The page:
Objective: This field trial was designed to answer four questions. First, are patients presenting with anxious or depressed symptoms that are associated with significant impairment but do not meet DSM-III-R definitional thresholds for axis I anxiety or mood disorders? Second, is the impairment experienced by these patients simply the consequence of the severity of their medical conditions? Third, what percent of these patients present with depressive symptoms only, anxious symptoms only, and a mixture of both? Fourth, how should the operational criteria for the syndrome(s) presented by these patients be defined?
Method: A total of 666 patients from five primary care medical sites and two outpatient mental health sites were administered a semistructured psychiatric interview.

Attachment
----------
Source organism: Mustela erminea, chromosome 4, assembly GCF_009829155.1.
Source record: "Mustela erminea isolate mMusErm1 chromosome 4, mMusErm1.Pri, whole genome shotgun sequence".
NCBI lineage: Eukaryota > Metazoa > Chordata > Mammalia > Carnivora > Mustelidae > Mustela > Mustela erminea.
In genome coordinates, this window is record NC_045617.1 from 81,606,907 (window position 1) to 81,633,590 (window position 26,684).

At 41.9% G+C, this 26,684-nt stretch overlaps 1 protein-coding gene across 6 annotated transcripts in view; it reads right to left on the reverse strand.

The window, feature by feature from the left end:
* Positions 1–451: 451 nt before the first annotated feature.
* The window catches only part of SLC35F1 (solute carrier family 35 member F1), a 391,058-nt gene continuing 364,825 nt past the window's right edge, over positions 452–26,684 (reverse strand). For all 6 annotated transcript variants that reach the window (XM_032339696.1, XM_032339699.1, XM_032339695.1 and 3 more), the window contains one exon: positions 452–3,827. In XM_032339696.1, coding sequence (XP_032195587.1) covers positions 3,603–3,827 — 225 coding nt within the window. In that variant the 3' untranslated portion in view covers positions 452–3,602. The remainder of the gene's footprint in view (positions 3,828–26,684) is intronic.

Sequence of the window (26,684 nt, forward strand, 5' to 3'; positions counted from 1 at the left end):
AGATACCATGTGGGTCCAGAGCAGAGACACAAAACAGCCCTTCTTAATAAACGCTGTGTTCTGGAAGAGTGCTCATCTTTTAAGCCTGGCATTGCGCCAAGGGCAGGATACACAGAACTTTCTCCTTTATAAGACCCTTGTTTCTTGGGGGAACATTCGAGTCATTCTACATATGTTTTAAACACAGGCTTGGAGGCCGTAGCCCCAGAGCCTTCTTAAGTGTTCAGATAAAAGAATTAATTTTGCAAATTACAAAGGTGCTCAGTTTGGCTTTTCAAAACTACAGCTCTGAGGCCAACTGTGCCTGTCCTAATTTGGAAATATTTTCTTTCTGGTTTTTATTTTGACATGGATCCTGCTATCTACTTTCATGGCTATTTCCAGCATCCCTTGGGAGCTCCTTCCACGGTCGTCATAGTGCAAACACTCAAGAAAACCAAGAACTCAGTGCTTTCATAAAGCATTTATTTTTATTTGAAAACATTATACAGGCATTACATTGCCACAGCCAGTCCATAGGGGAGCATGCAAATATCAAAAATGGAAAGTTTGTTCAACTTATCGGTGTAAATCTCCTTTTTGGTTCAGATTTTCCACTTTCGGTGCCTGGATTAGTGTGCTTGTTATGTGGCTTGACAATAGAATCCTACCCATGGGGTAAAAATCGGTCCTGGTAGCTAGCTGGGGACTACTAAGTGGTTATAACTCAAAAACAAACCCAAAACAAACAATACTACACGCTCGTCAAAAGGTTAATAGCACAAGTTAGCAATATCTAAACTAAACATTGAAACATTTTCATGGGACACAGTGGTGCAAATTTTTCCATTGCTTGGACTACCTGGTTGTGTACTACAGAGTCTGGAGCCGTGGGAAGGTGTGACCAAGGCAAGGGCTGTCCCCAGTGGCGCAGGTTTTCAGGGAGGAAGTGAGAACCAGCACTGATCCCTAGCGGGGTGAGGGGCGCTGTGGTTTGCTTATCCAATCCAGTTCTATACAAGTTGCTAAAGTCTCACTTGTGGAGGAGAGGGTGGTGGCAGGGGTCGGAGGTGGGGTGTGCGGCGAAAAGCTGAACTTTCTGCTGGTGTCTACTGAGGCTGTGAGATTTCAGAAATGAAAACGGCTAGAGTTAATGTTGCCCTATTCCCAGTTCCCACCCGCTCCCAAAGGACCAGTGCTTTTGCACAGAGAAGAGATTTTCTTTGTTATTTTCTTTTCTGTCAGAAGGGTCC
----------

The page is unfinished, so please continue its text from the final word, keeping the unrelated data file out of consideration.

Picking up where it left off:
Results: Patients presenting with affective symptoms that did not meet definitional thresholds for DSM-III-R axis I disorders were at least as common as patients with several of the already established anxiety and mood disorders in each of the seven sites, and their disorders were associated with significant distress or impairment. A nonspecific pattern of anxious and depressed symptoms was the modal presentation among these patients with currently subdefinitional threshold disorders, and they could be significantly differentiated in terms of current symptoms from patients presenting with a principal diagnosis of generalized anxiety disorder, major depressive episode, or panic disorder with agoraphobia.
Conclusions: The authors recommend that a mixed anxiety-depression category be included in the DSM-IV appendix for proposed diagnostic categories that need further study. A criteria set is proposed.